Though the days of the California gold rush are long behind us, the idea of finding this valuable element on your own still sparks wonder in the minds of young and old alike. People have used everything from simple pans with holes in the bottom to pan for gold, to mining shaker tables, which allow for much faster separating of materials.
A shaker table is an apparatus used in the gold mining industry that helps to separate out heavy metals from other fine constituents. It consists of a slightly slanted table that has side panels to help contain washed materials. Pulverized rock is water washed onto the table where vibration shakes out heavy gold that remains and lighter materials get washed away.
Early miners used manual shaker tables driven by pulley systems. But modern ones run on generators or electric power. It doesn’t take much effort to make one from commonly available materials and recycled parts.
DIY Shaker Table
There are many forms of shaker tables. These include a Keene shaker table, a gold shaker table with a riffle design, a gold shaker dancer table, or a piece of furniture to your own liking and specifications. To make a table of your own, follow the steps outlined below.
Things You'll Need
- Old washing machine
- Corrugated aluminum 3-by-4 feet
- Lumber 2-by-4 feet
- Power drill
- Nuts, bolts and washers
- Thick leather gloves
- Metal hole punch
- Garden hose
Find an old washing machine that is operational and can still agitate. Search at used appliance outlets or ask friends for one they no longer want. Don’t be concerned with dents or dings, but make sure the enamel casing is still on to serve as a platform for the table. When it’s turned on, the washer will also act as an agitator to shake the table.
Use the lumber to make a frame that will fit snugly around the outside of the washing machine. Cut two lengths of lumber to fit along the sides of the washer and allow the wood to extend about 10 inches above it. Bolt the lumber onto sides of the washer with the help of a power drill.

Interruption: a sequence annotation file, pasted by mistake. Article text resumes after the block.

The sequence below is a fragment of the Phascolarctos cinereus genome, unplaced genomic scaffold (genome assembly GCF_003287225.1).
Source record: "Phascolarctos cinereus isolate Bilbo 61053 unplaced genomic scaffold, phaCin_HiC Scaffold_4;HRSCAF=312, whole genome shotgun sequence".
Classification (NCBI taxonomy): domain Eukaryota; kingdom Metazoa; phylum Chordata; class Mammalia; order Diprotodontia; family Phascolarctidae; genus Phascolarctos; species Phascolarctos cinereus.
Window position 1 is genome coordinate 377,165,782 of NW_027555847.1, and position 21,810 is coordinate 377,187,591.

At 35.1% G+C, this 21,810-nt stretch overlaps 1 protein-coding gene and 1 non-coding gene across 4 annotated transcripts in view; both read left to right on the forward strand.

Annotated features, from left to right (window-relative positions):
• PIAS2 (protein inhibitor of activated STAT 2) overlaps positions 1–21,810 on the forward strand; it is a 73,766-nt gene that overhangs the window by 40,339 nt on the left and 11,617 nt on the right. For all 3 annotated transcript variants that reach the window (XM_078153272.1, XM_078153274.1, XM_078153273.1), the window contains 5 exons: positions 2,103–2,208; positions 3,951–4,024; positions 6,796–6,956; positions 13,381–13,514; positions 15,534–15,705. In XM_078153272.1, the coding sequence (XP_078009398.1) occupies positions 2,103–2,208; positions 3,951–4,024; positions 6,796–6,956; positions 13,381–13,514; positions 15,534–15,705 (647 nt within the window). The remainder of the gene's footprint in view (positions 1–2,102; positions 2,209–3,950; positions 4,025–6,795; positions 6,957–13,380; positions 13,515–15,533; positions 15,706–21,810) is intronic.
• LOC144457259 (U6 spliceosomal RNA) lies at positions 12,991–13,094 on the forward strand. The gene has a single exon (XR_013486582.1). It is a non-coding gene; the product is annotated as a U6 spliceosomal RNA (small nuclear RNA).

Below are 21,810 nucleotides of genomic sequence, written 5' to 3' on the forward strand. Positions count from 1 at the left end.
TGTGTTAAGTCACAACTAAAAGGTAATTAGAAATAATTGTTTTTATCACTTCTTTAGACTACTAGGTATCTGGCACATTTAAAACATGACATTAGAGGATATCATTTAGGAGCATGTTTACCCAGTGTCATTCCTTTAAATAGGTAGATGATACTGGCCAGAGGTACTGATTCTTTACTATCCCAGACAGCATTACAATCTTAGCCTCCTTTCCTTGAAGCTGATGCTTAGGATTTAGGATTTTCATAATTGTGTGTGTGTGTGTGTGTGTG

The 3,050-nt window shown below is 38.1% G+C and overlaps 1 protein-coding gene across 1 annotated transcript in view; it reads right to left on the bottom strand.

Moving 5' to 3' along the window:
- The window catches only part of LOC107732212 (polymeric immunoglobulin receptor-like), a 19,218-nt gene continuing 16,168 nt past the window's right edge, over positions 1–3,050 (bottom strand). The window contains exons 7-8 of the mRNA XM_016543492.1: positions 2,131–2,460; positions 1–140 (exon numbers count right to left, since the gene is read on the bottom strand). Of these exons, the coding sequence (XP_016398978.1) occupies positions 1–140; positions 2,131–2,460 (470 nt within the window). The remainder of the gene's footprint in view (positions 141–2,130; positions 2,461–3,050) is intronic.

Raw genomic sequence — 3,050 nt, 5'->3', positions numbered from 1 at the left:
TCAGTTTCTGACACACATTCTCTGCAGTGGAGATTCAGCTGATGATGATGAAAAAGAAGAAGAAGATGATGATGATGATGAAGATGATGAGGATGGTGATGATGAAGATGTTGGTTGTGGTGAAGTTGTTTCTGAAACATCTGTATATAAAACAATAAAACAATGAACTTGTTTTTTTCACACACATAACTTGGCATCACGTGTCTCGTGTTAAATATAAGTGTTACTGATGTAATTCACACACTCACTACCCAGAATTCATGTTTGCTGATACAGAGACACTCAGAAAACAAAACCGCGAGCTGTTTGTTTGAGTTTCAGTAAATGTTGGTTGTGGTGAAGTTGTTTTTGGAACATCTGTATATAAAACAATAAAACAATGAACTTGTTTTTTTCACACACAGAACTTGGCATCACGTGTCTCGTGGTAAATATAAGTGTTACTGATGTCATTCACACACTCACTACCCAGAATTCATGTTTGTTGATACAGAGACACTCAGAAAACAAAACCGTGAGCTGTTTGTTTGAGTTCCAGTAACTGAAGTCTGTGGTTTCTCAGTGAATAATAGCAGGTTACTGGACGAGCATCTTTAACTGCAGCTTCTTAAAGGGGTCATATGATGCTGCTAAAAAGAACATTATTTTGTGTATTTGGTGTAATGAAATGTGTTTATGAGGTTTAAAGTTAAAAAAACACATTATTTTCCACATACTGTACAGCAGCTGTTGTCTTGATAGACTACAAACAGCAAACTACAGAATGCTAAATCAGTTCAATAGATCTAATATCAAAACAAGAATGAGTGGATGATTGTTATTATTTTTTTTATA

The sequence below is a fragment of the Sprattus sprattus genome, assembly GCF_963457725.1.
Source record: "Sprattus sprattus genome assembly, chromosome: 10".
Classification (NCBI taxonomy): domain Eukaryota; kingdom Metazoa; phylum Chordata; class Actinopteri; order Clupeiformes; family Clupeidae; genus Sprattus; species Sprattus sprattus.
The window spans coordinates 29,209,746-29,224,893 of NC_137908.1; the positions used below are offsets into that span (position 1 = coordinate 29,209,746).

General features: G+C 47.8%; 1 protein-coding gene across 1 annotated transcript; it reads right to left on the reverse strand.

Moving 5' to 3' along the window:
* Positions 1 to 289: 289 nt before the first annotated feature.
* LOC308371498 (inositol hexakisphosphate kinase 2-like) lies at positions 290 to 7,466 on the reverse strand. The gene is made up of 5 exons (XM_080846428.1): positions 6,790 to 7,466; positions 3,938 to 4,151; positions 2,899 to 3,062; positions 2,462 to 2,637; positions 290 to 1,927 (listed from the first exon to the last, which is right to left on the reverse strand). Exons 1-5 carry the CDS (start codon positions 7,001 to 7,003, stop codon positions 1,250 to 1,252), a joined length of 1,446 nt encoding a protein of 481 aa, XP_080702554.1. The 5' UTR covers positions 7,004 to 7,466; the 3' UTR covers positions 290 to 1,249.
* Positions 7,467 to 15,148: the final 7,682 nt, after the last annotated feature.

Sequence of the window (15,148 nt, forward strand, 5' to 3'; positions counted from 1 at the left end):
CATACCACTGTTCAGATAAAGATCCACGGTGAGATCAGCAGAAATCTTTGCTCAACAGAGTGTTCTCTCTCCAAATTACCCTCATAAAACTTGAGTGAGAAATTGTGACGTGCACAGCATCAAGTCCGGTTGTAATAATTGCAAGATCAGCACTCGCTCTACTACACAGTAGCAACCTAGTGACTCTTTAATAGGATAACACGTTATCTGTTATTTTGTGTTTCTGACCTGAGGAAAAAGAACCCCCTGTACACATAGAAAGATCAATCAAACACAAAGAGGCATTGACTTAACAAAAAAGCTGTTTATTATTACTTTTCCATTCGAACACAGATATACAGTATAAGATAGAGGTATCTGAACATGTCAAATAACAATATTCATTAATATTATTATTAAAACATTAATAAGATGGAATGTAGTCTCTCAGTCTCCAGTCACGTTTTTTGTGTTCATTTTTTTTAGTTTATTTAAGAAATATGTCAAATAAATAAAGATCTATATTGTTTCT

Cut a piece of lumber to fit across the top of the washer and between the two poles. Allow the wider side to rest flat in front of the washer opening if you have a top loader. Bolt the wood onto the existing poles.
Make a wood frame by connecting two 4-1/2 foot lengths of lumber to each edge of the flat wood section. Slant them slightly downward so that water can pour out easily. Orient them so the wider sides are vertical and secure them with bolts. Finish the frame by attaching timber to form a rectangle. Cut and bolt two lengths of timber to the far end to serve as legs.
Bend the corrugated aluminum along parallel ridges to form a u-shaped basin inside the frame. Be sure to wear protective gloves to avoid getting cut. Bolt it into place around all sides to secure.
Punch a hole in the far end of the aluminum base using a metal hole punch, to create a drain. Fit in the right size gaskets for your hose and then attach it.
About the Author
Erin Moseley is an advocate for science education. Since 1985, she has written numerous technical, user and training manuals for major corporations, public agencies and universities. She holds a Bachelor of Science in geology.